General Motors Corp. Chairman Thomas A. Murphy is both optimistic and stubborn. In his traditional year-end statement, Murphy said again that 1978 will shortly prove to be "the most successful calendar year" in U.S. automotive history "and we expect 1979 to be an even better year."

Murphy's statement flies in the face of almost every other economic prognosticator in the nation. He has made similar bullish predictions over the past four years.

Murphy said in a statement delivered late Friday for release Monday morning that "the national economy experienced a strong rebound during the second quarter of 1978 and a more moderate, but sustained, rate of advance in subsequent periods. Helped by this growth in sales of cars and trucks (in the U.S.), we will achieve a record 15.4 million units, nearly 4 percent above the previous high set in 1977," he said.

Car sales will be 11.3 million units, second only to 1973, and trucks an all-time record of 4.1 million. For 1979, the chairman of the world's largest manufacturing enterprise predicts total units to hit 15.5 million. That will include 11.5 million cars and truck sales "will continue at capacity-constrained levels of more than 4.0 million units," he said.

Murphy predicted that foreign car sales in the U.S. will fall short of their 1977 record in 1978, and "there are good reasons to expect" further slides in 1979.

Murphy's 1979 outlook statement was delivered Friday afternoon, several days earlier than it had been expected here. It was the same day the Wall Street Journal featured a front-page story titled, "LosingSpeed -- Auto Sales Drop of Eight Percent New Year Is Forecast...."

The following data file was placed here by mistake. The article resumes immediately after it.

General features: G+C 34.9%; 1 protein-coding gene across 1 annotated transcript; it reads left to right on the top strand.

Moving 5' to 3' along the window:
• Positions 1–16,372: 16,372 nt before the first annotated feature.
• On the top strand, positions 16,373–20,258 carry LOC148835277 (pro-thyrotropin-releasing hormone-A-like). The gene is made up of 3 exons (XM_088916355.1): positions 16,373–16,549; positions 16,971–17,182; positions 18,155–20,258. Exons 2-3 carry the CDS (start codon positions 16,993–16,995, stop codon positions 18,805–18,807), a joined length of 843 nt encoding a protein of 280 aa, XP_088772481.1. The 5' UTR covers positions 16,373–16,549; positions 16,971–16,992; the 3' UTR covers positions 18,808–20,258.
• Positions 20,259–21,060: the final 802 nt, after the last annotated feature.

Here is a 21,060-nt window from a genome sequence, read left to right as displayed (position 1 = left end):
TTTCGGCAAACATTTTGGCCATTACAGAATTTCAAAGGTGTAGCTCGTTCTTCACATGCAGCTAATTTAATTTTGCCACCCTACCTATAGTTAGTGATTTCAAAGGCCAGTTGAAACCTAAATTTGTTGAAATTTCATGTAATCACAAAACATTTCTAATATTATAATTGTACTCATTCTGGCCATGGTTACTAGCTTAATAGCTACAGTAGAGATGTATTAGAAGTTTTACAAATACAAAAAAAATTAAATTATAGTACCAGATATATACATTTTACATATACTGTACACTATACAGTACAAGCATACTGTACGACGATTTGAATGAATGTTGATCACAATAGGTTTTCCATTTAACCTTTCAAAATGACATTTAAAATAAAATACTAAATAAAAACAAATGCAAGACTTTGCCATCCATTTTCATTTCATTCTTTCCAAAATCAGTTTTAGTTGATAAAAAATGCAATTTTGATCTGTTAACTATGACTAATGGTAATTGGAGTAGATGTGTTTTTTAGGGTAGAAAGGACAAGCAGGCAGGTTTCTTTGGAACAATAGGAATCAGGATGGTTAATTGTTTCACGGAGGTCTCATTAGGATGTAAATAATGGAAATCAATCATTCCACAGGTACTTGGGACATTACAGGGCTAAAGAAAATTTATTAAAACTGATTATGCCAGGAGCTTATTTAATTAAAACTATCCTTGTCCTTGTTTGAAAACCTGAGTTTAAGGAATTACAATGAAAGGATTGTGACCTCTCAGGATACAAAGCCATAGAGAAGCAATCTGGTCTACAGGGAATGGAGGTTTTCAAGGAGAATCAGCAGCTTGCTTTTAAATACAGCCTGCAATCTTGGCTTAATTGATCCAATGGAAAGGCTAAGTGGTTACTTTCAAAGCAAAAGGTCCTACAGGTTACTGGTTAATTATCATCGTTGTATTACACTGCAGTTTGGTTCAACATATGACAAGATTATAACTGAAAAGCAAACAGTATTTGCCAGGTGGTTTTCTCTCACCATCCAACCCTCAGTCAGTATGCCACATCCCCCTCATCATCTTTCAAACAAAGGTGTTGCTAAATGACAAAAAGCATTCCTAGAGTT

Murphy said GM will spend $4.5 billion for capital equipment in 1978, "well above the record $316 billion spent in 1977," and "ongoing programs will require expenditures of more than $5 billion in 1979 and beyond."

He said the corporation's sales forecast and spending plans are "consistent" with GM's expectations that the U.S. economy will continue to grow at a "moderate and sustainable rate." He said the giant auto maker expects the real gross national product to average between 3 and 3 1/2 percent during 1979.

That is "below the 3.8 percent rate we anticipate for 1978, but in line with the nation's long-term growth trend."

He credited his continuing optimism, despite the rising national chorus to the contrary, to a variety of items. Among the things Murphy cited are the continuing growth of industrial production, a large backlog of unfilled durable goods orders, disposable income that is 11 percent over a year ago, and "the tax legislation which becomes effective in January... will help to maintain after-tax income on an upward trend."

Further, "a record 95 million men and women are now employed in the U.S.," he said. Since the recession low in early 1975, employment nationally has increased 11 million, "with 3.8 million new jobs having been created in the past year alone. In the year ahead, further gains in employment are anticipated," he said.

The GM chairman said improving growth rates in other nations and the "increasing competitiveness of American products" overseas are yielding additional growth opportunities overseas. "There is a strong prospect that vehicle exports from the U.S. could reach new records in 1979, and GM is pursuing these opportunities aggressively," he said.